A Swiss sculptor, painter, draftsman and printmaker, Alberto Giacometti is best known for his elongated, withered representations of the human form. An icon of 20th-century art, his iconic sculpture Walking Man concentrates the suggestive energy of his oeuvre and epitomizes the most powerful aspiration of his time - to humanize the world, history and art.
For the first time ever, an exhibition at Institut Giacometti brings together a collection of several life-size models of this emblematic work of art, including the very first life-size sculpture of Walking Man dating from 1947 as well as Walking Man I, II and III.
Simply titled The Walking Man, the show recounts the history of Giacometti's most celebrated work with most of the variations on that theme, sculpted and drawn, retracing the genealogy of the motif, from the Walking Woman of the Surrealist period to the icons created in 1959-60.
One of the greatest Modernist sculptors, Alberto Giacometti devoted much of his career to the struggle between matter and meaning, engaging in an extended exploration of how to reduce the figure’s mass as far as possible while imbuing it with essential force. Becoming focused on the human figure, he explored themes of sexuality, obsession, trauma, perception, alienation and anxiety.
In 1930, Giacometti joined André Breton’s Surrealist movement, a period in which he created a series of objects with symbolic and erotic connotations. After distancing himself from the group in 1935, he returned to the question of the representation of the human figure, which would remain the main subject of research for his whole life. After spending the war years in Switzerland, he resumed his work on the human figure, often reflecting the suffering during World War II. These human figures were represented as alone in the world without the possibility to communicate with their fellows.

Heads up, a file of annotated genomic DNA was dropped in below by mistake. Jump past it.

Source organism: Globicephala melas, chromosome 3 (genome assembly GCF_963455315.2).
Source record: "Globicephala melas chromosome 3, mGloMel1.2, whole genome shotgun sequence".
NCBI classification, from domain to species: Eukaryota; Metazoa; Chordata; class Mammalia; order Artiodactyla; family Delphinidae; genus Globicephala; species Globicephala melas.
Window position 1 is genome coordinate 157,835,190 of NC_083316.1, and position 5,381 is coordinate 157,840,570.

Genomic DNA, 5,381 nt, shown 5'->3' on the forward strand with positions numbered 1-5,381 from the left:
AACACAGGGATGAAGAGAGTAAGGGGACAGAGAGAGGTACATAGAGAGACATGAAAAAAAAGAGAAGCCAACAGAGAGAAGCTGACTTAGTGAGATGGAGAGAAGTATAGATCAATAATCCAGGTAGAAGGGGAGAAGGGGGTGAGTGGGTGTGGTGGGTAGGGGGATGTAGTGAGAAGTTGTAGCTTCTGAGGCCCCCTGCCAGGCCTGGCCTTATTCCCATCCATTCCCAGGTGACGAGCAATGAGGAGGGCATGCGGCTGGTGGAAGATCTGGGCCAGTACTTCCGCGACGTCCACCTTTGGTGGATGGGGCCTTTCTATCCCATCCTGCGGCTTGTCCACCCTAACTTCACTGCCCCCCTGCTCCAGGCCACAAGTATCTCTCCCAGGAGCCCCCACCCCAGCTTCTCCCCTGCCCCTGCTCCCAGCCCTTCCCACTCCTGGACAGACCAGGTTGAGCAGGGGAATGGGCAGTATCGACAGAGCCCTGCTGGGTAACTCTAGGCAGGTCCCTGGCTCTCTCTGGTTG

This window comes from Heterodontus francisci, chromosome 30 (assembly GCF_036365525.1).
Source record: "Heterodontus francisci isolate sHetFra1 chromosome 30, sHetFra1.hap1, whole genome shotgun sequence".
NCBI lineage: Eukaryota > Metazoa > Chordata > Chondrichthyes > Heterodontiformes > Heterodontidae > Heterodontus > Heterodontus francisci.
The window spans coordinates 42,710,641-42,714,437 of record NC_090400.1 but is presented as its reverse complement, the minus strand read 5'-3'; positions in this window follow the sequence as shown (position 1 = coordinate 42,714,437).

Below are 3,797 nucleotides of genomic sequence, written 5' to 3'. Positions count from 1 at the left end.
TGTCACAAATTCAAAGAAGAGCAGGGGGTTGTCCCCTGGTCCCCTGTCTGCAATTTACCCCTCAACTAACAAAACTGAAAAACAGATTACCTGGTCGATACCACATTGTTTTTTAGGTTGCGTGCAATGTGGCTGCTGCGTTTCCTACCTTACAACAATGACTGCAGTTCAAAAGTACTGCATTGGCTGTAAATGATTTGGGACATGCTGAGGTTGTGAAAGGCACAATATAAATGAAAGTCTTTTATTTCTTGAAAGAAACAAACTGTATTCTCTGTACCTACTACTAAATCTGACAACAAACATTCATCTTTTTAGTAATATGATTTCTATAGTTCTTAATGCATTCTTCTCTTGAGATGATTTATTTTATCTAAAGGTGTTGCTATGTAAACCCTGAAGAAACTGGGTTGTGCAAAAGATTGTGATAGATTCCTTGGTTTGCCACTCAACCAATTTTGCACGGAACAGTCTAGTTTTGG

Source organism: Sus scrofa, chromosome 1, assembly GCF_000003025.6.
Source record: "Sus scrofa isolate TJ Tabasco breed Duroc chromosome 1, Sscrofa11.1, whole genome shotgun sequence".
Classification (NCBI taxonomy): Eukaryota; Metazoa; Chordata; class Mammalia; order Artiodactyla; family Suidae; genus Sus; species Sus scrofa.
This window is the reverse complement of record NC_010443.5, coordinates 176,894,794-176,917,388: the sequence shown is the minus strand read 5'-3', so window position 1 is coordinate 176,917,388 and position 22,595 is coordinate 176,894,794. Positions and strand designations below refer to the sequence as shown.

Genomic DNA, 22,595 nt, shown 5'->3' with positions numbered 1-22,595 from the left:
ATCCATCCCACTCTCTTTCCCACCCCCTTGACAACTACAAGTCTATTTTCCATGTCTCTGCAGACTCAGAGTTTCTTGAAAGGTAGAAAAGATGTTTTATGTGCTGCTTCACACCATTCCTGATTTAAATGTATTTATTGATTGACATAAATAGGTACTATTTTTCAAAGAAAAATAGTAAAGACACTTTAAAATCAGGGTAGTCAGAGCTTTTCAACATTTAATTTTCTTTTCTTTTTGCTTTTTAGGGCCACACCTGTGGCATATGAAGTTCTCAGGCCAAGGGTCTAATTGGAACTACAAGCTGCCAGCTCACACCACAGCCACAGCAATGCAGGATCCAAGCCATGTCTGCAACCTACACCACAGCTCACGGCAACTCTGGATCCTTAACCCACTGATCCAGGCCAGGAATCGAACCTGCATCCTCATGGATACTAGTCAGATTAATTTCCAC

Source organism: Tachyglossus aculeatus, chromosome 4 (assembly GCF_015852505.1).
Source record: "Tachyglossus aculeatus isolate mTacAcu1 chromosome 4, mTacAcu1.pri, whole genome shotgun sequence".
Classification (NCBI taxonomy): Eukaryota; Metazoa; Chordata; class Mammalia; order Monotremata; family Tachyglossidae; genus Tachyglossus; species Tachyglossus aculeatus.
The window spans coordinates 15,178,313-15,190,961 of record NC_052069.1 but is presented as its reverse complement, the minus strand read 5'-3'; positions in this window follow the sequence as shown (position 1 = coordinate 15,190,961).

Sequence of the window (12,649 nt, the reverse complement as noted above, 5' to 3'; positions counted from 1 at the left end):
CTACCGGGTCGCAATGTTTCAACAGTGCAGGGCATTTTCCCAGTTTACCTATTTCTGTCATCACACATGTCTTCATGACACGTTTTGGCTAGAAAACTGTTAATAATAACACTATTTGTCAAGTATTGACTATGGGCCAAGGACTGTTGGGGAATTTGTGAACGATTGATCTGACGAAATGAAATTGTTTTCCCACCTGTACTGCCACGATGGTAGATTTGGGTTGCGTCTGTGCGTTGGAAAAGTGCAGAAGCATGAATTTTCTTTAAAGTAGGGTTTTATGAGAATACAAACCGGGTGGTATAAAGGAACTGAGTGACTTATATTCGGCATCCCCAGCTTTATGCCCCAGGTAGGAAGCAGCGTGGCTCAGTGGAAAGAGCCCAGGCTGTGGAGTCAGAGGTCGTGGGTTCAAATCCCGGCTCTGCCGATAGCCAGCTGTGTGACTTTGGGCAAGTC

In 1947, Giacometti created his first version of Walking Man, followed by several variations on the theme, in works of smaller format. In 1959-1961, he produced three other life-size models for a commission, never fulfilled, for the Chase Manhattan Plaza in New York, which became icons in his oeuvre.
The most famous of Giacometti's works, Walking Man is a contemporary icon representing humanity. This symbolic sculpture depicts everything about the human being - a matter compressed to its extreme limit, an attitude devoid of pathos, essentially human in its simplicity, a symbol without emphasis, a title without lyricism.
The work that first took on this theme, Walking Woman from 1932 reasserted the importance of the human figure within Giacometti's oeuvre. Based on an imagination that goes back to the principles and posture of Egyptian motifs, the slender body of the figure is similar to an archaeological find. Accepting to present the sculpture at the Pierre Matisse Gallery in New York in 1936, he decided to rework the original model by accentuating the silhouette’s naturalist style. In a letter to his mother, he described it as "probably the best thing I've ever made".